Wet Weather Cover
There's no business like showbusiness, or so they say. Making a film may appear glamorous, with reports of the top stars demanding velvet cushions and puppies, but Oliver Cotton's Wet Weather Cover depicts the harsh reality of shooting on location.
Steve Furst and Michael Brandon play two actors stuck up in a trailer whilst they wait to be called for their scene. Taking shelter in a caravan reminiscent of a 1950s holiday park, the two actors get talking whilst the rain falls and falls and it seems unlikely that the two will ever escape the constant pitter patter against the decrepit roof.
Brandon plays Brad, an American actor, bold, brash and hot headed. Furst's character, Stuart, is quintessentially English, meek, polite and somewhat sloth-like due to a combination of boredom and tiredness. The enclosed space of the leaking caravan provides the perfect vehicle for a clash of cultures and personalities in a play that trundles along nicely and manages to pack in a plethora of observations about the industry in just under ninety minutes.
Arguments over billing, a book on the death of Marlowe, the existence and importance of Shakespeare and attacks on Hollywood itself form part of the play's proceedings and at times Wet Weather Cover feels like an episode of Extras, even though the original production premiered in Los Angeles in 1999, predating the sitcom by six years.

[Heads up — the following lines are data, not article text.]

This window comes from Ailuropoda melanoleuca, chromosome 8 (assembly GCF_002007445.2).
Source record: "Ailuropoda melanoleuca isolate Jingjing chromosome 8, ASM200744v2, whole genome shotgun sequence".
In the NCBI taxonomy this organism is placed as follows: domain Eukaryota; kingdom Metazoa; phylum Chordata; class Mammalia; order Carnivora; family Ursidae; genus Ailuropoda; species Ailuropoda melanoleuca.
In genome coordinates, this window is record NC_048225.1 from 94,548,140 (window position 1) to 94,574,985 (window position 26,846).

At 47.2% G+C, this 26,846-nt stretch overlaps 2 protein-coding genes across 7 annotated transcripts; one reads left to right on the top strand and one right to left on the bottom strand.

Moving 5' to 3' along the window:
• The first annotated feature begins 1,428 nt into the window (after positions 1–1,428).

Cotton's humorous script clearly plays upon his own experience as an actor and has some witty moments, accentuated by Kate Fahy in her directorial debut. Through her direction Fahy demonstrates that Brad and Stuart never really grew up, arguing over trivialities, throwing tantrums and constantly trying to trump each other like children in the playground. They fall out over the smallest of things, but in the end they always kiss and make up and the game of friendship begins all over again.
Much of the comedy arises out of clichés and stereotypes, none more so than pink shirt and denim hotpant wearing Pepe, the camp dresser played by Pepe Balderrama, who pouts and struts across the stage, firing Spanish from his mouth like a round of bullets. What Balderrama demonstrates in his delivery is that in acting, facial expression, tone, pace and rhythm are most important; words assist in understanding, but are not totally necessary and can in fact tell quite a different story to that which the face is telling.
With fine performances from Brandon and Furst, what better way to escape those terrible April showers this spring than by visiting Wet Weather Cover at the Arts for a rare glimpse 'behind the scenes' in the glamorous world of entertainment?
Playing until 5th June 2010
Philip Fisher reviewed this production at the King's Head
Reviewer: Simon Sladen